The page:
When it comes to hardware design, symmetry is not always your friend. In this case, the quality of Apple’s remote design actually seems to have regressed from “non-symmetrical and okay” to… “symmetrical and unusable.” The buttons are located exactly in the middle of the remote, and one end of the remote is practically indistinguishable from the other. This is so true that even the tiny Lightning jack on one end looks identical to the IR output jack on the other end. Whose idea was that?!
I spent five minutes one night just trying to plug a Lightning cable into the IR output jack. Granted, I may have been a little buzzed—but that’s likely to be a common use case! Because of the absolute symmetry, I often wind up holding the remote the wrong way, despite the fact (or maybe because of the fact!) that it’s weighted a bit more heavily on one end. Presumably, the extra weight was meant to properly situate the remote in the user’s hand, but it never seems to work that way for me. I inevitably try to use the bottom half as a trackpad, then get frustrated at the fact that it’s not working before realizing I’m (once again) holding the remote backwards.
The “not considering the usage environment” problem
I don’t talk to the Apple TV remote nearly as often as I thought I would because it’s just not how I’m used to interacting with a TV.
A big priority in hardware product design—and even in app design—is asking, “Where is this product primarily going to be used?” In the case of app design, if the app is going to be used exclusively outside (say, by delivery people), designers need to adjust the contrast ratio of the colors to ensure the interface is visible in bright sun. Or, let’s say those delivery people wear big driving gloves. Better make those buttons huge! And guess where I always am, and where most people generally are, when they’re using the Apple TV remote—in the dark!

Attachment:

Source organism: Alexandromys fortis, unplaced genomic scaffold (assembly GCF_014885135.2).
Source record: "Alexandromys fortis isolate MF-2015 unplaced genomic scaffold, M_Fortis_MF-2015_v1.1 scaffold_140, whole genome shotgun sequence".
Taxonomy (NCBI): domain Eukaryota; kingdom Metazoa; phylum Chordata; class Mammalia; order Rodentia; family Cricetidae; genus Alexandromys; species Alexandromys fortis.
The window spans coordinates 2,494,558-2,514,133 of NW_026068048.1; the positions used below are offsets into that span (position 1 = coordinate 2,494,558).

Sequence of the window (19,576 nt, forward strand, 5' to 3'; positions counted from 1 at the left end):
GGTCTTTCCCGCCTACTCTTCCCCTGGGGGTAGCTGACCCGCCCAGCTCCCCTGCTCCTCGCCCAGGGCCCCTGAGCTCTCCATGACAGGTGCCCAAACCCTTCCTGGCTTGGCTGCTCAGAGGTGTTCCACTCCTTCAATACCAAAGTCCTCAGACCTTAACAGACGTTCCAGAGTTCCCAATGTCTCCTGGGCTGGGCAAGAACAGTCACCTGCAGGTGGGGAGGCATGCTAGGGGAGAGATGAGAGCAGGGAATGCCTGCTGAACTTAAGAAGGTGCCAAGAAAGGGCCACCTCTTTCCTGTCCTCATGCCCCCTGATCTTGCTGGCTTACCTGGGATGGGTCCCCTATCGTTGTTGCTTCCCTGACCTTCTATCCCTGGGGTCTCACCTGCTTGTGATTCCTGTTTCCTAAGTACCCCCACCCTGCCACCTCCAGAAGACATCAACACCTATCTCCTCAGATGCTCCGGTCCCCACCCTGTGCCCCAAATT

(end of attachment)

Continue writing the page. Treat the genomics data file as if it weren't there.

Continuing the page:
When you can barely see the remote, and when the remote doesn’t have any lights to indicate which end is up, and when the designers made it such that one end is practically indistinguishable from the other… you’ve got yourself a recipe for user frustration.
Here’s another reason the Apple TV remote wasn’t designed for the environment it’s being used in: it’s too thin! Because most people sit on the couch while watching TV—and this tiny remote gets lost between the cushions of said couch. Every. Single. Time.
I’ve spent countless hours searching for the Apple TV remote—and undeservedly yelling at my children for behaving irresponsibly—when in reality it has once again slipped deep into the bowels of our sofa because—as mentioned previously—it’s also super slippery!
Yay, Apple TV! Boo, Apple TV remote
These issues all lead me to one conclusion: the design priority here was to make something that would encourage sales by looking great on a screen but which isn’t that great at manipulating content on said screen. Which is unfortunate, since that’s the one thing a remote is meant to do.
Everything changed for Steve Brykman when he left med school to become Managing Editor of National Lampoon. More recently, he co-founded Apperian and is currently a Digital Strategist with Propelics—though he still performs standup comedy whenever he gets the chance.